The main reason for the two lists’ disappointing results was a dramatic decline in voter turnout of more than ten percent, sinking to about 50 percent. The abstention and/or boycott was due in part to disappointment at the dissolution of the Joint List, but to a larger extent the feeling of powerlessness and hopelessness among Palestinian citizens in Israel. They witnessed the Joint List’s persistent exclusion from the political arena during the last parliamentary term and then faced the right wing’s hate campaign in the run-up to the elections, while Kahol Lavan treated them as lepers and excluded any cooperation. All this culminated in a particularly insidious campaign by the Likud on election day when 1,300 cameras and microphones were installed in Arab polling stations—awkwardly resembling methods employed in the US to prevent African-Americans from realizing their right to vote.

International Solidarity Is Needed

Netanyahu made it, again. One aim of coalition negotiations will certainly be an immunity law to protect him from impending charges in several corruption cases. This may come at a rather high cost: the extreme right, but also a majority within the Likud, want to include a possible annexation law. They can even draw on Netanyahu’s own election promise to annex the Israeli settlements in the occupied Palestinian West Bank.

These elections give more than just a vague idea of where the road leads: there will be no Palestinian state. In the occupied West Bank two different legal systems will continue to develop, one for Jewish settlers and the other for Palestinians. The privileges of the Jewish population will be further expanded to the detriment of the Palestinians. Those living in Israel will remain second-class citizens and those in living in the occupied territories will be squeezed into densely populated enclaves and, without citizenship, allowed to administer their misery in “autonomous” territories. International opposition? None. Details of Trump’s “deal of the century” have already been leaked, which heads in a similar direction.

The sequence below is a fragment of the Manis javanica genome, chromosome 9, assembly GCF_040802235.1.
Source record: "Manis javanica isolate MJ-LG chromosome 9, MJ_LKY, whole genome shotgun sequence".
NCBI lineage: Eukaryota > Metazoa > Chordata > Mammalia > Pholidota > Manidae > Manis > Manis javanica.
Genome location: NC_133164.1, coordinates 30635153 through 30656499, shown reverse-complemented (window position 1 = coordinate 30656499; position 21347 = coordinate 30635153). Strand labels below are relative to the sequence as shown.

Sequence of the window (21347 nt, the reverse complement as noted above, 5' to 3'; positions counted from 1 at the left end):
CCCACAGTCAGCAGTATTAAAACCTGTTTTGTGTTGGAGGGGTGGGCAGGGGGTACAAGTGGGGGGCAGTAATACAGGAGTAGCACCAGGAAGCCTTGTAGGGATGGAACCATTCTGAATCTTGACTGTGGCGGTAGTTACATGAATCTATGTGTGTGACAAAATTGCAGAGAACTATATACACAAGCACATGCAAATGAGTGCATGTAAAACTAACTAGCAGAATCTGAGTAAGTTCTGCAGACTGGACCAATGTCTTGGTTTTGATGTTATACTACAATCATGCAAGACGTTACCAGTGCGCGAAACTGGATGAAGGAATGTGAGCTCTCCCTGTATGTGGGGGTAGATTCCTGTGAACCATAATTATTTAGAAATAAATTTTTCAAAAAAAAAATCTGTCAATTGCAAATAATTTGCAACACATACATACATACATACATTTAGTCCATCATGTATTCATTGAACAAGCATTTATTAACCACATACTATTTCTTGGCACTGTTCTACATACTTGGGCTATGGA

To turn things around, the Israeli opposition needs to realize that it can only succeed if it replaces its pandering to right-wing nationalist hegemony by developing a proper alternative including real partnership with the Palestinians. The small, persistent Israeli left currently fighting for its survival could play a key role in this respect. For its empowerment, more solidarity is required and a clear stand on the part of the progressive camp all over the world—including the Federal Republic of Germany.

Nothing has weakened the Israeli left more than the global rise of right-wing populist forces and particularly Trump’s victory in the presidential elections, in the wake of which the right-wing nationalists in Israel have had one success after the other as reflected in the relocation of the US Embassy to Jerusalem and Trump’s recognition of Israel’s sovereignty over the Golan Heights. Meanwhile the opponents of Trump’s worldview have hardly said anything. German Foreign Minister Heiko Maas (SPD) demonstrates to the world how wonderfully he gets along with the chief ideologist of the right-wing nationalists, former Minister of Justice Ayelet Shaked, large parts of the progressive camp all over the world show less and less commitment to resolve the Israeli–Palestinian conflict, and some left-wing politicians are making a detour around the Israeli Left to avoid a confrontation with the Israeli government or out of fear of being seen as anti-Israel. Such action (or lack thereof) sends the wrong signal and makes the Israeli Left appear irrelevant.

Tsafrir Cohen directs the Rosa-Luxemburg-Stiftung's Tel Aviv Office. Translation by Ursula Wokoeck Wollin.